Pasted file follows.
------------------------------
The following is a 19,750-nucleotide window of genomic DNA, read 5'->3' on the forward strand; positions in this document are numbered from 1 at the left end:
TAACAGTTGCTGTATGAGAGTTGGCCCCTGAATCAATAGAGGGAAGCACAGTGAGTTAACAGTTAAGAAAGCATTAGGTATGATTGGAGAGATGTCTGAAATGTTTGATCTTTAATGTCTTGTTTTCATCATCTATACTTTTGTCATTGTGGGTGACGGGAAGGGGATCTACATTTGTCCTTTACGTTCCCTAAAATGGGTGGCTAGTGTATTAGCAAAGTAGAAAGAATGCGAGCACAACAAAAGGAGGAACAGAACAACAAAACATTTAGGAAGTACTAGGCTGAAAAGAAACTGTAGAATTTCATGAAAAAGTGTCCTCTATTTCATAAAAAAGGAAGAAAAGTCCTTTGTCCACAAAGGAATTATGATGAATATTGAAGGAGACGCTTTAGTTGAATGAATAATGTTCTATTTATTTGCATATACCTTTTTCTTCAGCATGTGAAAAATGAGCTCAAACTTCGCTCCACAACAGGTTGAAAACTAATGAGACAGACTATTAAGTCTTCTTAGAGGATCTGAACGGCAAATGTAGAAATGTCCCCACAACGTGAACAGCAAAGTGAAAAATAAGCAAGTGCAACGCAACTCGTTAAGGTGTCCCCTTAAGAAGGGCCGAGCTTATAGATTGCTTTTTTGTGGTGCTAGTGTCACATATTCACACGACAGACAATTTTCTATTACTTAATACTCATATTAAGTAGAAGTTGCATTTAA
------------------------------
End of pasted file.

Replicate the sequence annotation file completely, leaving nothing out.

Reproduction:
The following is a 19,750-nucleotide window of genomic DNA, read 5'->3' on the forward strand; positions in this document are numbered from 1 at the left end:
TAACAGTTGCTGTATGAGAGTTGGCCCCTGAATCAATAGAGGGAAGCACAGTGAGTTAACAGTTAAGAAAGCATTAGGTATGATTGGAGAGATGTCTGAAATGTTTGATCTTTAATGTCTTGTTTTCATCATCTATACTTTTGTCATTGTGGGTGACGGGAAGGGGATCTACATTTGTCCTTTACGTTCCCTAAAATGGGTGGCTAGTGTATTAGCAAAGTAGAAAGAATGCGAGCACAACAAAAGGAGGAACAGAACAACAAAACATTTAGGAAGTACTAGGCTGAAAAGAAACTGTAGAATTTCATGAAAAAGTGTCCTCTATTTCATAAAAAAGGAAGAAAAGTCCTTTGTCCACAAAGGAATTATGATGAATATTGAAGGAGACGCTTTAGTTGAATGAATAATGTTCTATTTATTTGCATATACCTTTTTCTTCAGCATGTGAAAAATGAGCTCAAACTTCGCTCCACAACAGGTTGAAAACTAATGAGACAGACTATTAAGTCTTCTTAGAGGATCTGAACGGCAAATGTAGAAATGTCCCCACAACGTGAACAGCAAAGTGAAAAATAAGCAAGTGCAACGCAACTCGTTAAGGTGTCCCCTTAAGAAGGGCCGAGCTTATAGATTGCTTTTTTGTGGTGCTAGTGTCACATATTCACACGACAGACAATTTTCTATTACTTAATACTCATATTAAGTAGAAGTTGCATTTAA